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Montana Viewpoint
POWER POLITICS

November 8, 2004

There used to be a witty saying that went, “sometimes I sits and thinks, and sometimes I just sits.” As a guy who’s spent a lot of hours keeping a tractor seat warm, I envy anybody who can “just sit.” Me, I get bored, so I do a lot of thinking to pass the time. Actually, ruminating is probably a better term than thinking, because I tend to chew on a particular line of thought for hours on end.

Sometimes I share the benefit of my ruminations with captive audiences such as passengers in my pickup. Given that their choice is between listening to me or bailing out of a moving vehicle, I may have an elevated opinion of my ability to hold their attention, but who am I to disparage myself when others can do it for me?

A while back I was treating my daughter to a philosophical pickup monologue about the nature of political power and how it relates to elected officials, when she suggested I write an article about it. It may have been just a way to change the subject, but the idea appealed to me, and so here it is. Remember, if this bores you it’s my daughter’s fault.

Over my years in public office I’ve observed in myself and other politicians the conceit that we are very powerful people. Well, when people—even if they are lobbyists—are falling all over themselves to get on your good side, it’s easy to get hoodwinked into believing some pretty flattering notions about yourself.

My moment of awakening came eight years ago when I decided to not run for re-election to the Montana House of Representatives, and made the mistake of letting it be known long before my term was up.

For years I’d been trying to get a second game warden for my neck of the woods, and I’d been promised by the Director of Fish, Wildlife, and Parks that my district would get the first one available. Imagine my chagrin, then, when I overheard this same Director giving my game warden to another legislator.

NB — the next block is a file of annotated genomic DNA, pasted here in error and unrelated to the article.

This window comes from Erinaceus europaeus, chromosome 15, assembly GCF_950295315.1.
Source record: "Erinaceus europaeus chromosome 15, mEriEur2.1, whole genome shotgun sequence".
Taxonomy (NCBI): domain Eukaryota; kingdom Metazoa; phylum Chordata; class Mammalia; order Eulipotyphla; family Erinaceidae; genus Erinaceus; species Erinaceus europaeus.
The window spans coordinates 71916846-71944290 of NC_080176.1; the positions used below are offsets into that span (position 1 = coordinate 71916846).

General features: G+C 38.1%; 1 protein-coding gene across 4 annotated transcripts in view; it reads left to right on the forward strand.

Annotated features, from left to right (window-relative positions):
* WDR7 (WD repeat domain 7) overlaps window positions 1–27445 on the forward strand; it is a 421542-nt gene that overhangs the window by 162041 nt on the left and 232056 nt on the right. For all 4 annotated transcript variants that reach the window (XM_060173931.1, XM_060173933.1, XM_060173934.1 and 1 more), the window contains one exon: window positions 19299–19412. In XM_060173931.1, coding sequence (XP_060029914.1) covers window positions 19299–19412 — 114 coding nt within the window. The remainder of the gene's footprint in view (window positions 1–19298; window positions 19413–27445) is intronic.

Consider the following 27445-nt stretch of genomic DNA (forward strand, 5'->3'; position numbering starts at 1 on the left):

I confronted him with his promise and his response revealed to me the true meaning of being a lame duck legislator; “sorry, Jim; you’re out of here.” It was a not very tactful way of letting me know that I had as much power as a hoppy toad on a highway.

So that was the moment when I realized that there was a big difference in the power of Jim Elliott the citizen compared to the power of Jim Elliott the State Representative. I didn’t have the power, the office had the power, and I had the borrow of it only as long as I held the office. Out of the Legislature and back on the tractor, I ruminated on this.

I believe that every person has a certain amount of political power just because they can influence an election with their vote. The elected office has the collected power of its constituents, and it is the they who bestow the use of their collective power on the person they elect to that office. It’s on loan, and if it’s used well, the officeholder can use it as long as he wants. Used poorly, it’s back to the tractor seat.

But still, we refer to an office holder as being a very “powerful” person. What’s that mean? I think it means that they are a very “capable” person—capable of using that power of the office to its greatest advantage. They understand power and how to use it. We hope, of course, that they use it to make life better for the people who gave it to them, but that’s not always the case.

If you doubt the power of the individual voter, consider this: today, the control of the entire Montana House of Representatives hangs on the vote of one person from Polson. The State Representative race in Polson has Rick Jore of the Constitutionalist Party ahead by one vote. There will be a recount, and the race could go to the Democratic candidate Jeanne Windham. If Windham wins, the House of Representatives will be split 50-50, and control should go to the party of the Governor, a Democrat.

If Jore wins, it will be 50 Republicans, 49 Democrats, and 1 Constitutionalist. Because Democrats now hold the Senate and the Governor’s office, one vote will determine the course of the Montana Legislature for the next two years. One vote. That’s power!

 

Jim Elliott
Phone: 406-444-1556
Mail: State Senate Helena, MT 59620

jim@jimelliott.org